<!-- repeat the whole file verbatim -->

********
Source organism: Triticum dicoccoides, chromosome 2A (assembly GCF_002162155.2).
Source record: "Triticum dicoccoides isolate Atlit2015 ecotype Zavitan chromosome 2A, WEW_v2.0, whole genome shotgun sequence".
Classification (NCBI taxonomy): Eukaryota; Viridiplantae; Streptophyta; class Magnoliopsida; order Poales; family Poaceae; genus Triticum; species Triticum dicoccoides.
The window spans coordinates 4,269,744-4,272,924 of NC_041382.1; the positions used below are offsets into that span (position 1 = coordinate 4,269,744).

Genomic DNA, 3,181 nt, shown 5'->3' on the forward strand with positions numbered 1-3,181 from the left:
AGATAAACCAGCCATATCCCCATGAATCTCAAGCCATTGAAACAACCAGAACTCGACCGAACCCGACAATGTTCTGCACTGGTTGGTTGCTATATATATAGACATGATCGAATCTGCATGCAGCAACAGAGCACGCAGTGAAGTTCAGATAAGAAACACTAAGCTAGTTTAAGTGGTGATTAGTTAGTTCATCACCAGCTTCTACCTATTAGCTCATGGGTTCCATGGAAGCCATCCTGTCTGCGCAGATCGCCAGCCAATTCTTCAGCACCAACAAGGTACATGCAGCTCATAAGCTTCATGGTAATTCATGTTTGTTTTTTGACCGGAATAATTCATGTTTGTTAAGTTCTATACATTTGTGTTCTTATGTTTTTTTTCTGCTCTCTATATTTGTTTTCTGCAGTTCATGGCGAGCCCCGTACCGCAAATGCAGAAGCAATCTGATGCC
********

Source organism: Triticum dicoccoides, chromosome 2A (assembly GCF_002162155.2).
Source record: "Triticum dicoccoides isolate Atlit2015 ecotype Zavitan chromosome 2A, WEW_v2.0, whole genome shotgun sequence".
Classification (NCBI taxonomy): Eukaryota; Viridiplantae; Streptophyta; class Magnoliopsida; order Poales; family Poaceae; genus Triticum; species Triticum dicoccoides.
The window spans coordinates 4,269,744-4,272,924 of NC_041382.1; the positions used below are offsets into that span (position 1 = coordinate 4,269,744).

Genomic DNA, 3,181 nt, shown 5'->3' on the forward strand with positions numbered 1-3,181 from the left:
AGATAAACCAGCCATATCCCCATGAATCTCAAGCCATTGAAACAACCAGAACTCGACCGAACCCGACAATGTTCTGCACTGGTTGGTTGCTATATATATAGACATGATCGAATCTGCATGCAGCAACAGAGCACGCAGTGAAGTTCAGATAAGAAACACTAAGCTAGTTTAAGTGGTGATTAGTTAGTTCATCACCAGCTTCTACCTATTAGCTCATGGGTTCCATGGAAGCCATCCTGTCTGCGCAGATCGCCAGCCAATTCTTCAGCACCAACAAGGTACATGCAGCTCATAAGCTTCATGGTAATTCATGTTTGTTTTTTGACCGGAATAATTCATGTTTGTTAAGTTCTATACATTTGTGTTCTTATGTTTTTTTTCTGCTCTCTATATTTGTTTTCTGCAGTTCATGGCGAGCCCCGTACCGCAAATGCAGAAGCAATCTGATGCC